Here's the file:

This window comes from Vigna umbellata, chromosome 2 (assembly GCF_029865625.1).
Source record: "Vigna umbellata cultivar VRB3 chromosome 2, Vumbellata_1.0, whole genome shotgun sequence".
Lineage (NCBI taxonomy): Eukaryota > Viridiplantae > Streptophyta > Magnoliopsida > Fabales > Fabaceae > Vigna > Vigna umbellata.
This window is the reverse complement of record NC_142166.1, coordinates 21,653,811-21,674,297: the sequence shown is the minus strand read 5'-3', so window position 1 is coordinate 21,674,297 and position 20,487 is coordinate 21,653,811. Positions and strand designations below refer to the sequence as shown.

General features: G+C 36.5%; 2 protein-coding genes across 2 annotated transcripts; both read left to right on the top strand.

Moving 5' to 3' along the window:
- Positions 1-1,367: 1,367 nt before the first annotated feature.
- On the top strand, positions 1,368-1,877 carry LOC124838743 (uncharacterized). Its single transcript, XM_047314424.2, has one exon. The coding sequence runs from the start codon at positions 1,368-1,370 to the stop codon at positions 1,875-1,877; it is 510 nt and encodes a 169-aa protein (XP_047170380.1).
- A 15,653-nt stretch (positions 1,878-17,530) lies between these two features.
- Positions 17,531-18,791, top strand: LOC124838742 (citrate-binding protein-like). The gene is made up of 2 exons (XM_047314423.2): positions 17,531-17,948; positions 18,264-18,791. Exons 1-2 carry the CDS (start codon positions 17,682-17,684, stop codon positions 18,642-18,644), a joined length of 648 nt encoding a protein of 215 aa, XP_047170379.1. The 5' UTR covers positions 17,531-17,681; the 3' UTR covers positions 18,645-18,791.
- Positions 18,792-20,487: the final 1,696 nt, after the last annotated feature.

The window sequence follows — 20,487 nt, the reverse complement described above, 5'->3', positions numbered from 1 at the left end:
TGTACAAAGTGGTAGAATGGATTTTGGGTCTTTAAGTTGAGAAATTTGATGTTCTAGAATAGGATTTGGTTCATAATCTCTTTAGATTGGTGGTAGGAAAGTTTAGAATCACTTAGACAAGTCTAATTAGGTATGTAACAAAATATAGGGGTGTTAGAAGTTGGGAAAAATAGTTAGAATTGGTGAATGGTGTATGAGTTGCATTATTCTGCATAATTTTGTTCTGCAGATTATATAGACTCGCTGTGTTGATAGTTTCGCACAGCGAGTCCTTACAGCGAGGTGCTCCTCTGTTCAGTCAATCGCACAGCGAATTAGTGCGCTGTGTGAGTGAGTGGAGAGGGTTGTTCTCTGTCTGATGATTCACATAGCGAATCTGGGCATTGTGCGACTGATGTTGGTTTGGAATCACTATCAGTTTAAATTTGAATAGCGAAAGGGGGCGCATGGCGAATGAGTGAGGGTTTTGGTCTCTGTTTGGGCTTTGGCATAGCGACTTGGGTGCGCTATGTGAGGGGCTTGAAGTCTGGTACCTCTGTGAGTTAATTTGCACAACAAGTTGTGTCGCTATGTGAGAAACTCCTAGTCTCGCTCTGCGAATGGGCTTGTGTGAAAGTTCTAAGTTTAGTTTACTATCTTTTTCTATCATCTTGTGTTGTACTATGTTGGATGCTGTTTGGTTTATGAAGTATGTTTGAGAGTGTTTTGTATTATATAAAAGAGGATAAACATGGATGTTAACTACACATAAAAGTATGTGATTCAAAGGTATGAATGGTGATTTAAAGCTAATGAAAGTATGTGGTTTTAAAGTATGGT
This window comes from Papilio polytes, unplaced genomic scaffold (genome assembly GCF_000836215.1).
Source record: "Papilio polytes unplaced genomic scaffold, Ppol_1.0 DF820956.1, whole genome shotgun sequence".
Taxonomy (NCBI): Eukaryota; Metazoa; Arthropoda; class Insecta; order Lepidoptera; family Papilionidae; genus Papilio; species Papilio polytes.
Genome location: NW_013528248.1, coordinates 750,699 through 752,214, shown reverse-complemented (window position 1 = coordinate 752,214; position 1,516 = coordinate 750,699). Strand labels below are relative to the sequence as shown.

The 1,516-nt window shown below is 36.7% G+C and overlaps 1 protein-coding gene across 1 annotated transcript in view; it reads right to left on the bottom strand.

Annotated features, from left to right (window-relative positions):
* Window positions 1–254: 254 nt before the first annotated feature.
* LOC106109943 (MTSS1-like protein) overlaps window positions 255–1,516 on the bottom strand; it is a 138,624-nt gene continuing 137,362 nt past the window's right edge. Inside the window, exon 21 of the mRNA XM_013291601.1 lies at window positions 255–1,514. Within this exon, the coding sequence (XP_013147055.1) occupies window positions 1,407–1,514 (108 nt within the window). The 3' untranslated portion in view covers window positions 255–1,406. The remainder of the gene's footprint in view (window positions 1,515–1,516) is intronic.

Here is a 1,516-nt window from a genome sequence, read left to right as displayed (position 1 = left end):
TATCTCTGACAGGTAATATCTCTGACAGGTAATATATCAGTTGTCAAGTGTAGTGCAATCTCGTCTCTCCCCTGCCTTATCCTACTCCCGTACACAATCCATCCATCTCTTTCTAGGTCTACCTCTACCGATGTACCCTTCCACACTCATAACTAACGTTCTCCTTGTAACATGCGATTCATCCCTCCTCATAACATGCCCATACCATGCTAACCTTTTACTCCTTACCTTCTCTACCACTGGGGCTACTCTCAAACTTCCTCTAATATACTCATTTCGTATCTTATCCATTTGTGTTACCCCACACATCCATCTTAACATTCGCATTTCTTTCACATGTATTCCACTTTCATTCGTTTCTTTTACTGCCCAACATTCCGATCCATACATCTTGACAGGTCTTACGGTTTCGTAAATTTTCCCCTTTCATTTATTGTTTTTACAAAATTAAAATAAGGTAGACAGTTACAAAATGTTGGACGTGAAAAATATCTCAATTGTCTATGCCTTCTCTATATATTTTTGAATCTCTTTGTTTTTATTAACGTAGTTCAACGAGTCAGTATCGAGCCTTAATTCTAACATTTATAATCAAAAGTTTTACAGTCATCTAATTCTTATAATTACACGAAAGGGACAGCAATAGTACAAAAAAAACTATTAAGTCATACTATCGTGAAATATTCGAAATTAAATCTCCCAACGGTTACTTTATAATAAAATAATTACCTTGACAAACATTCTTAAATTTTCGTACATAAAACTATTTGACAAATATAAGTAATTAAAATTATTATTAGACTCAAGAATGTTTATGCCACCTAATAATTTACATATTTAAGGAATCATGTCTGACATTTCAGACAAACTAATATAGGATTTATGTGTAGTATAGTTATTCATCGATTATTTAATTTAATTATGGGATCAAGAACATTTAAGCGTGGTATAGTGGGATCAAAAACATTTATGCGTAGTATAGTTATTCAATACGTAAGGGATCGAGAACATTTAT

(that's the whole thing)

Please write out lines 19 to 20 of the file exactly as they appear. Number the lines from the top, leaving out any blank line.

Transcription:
Annotated features, from left to right (window-relative positions):
* Window positions 1–254: 254 nt before the first annotated feature.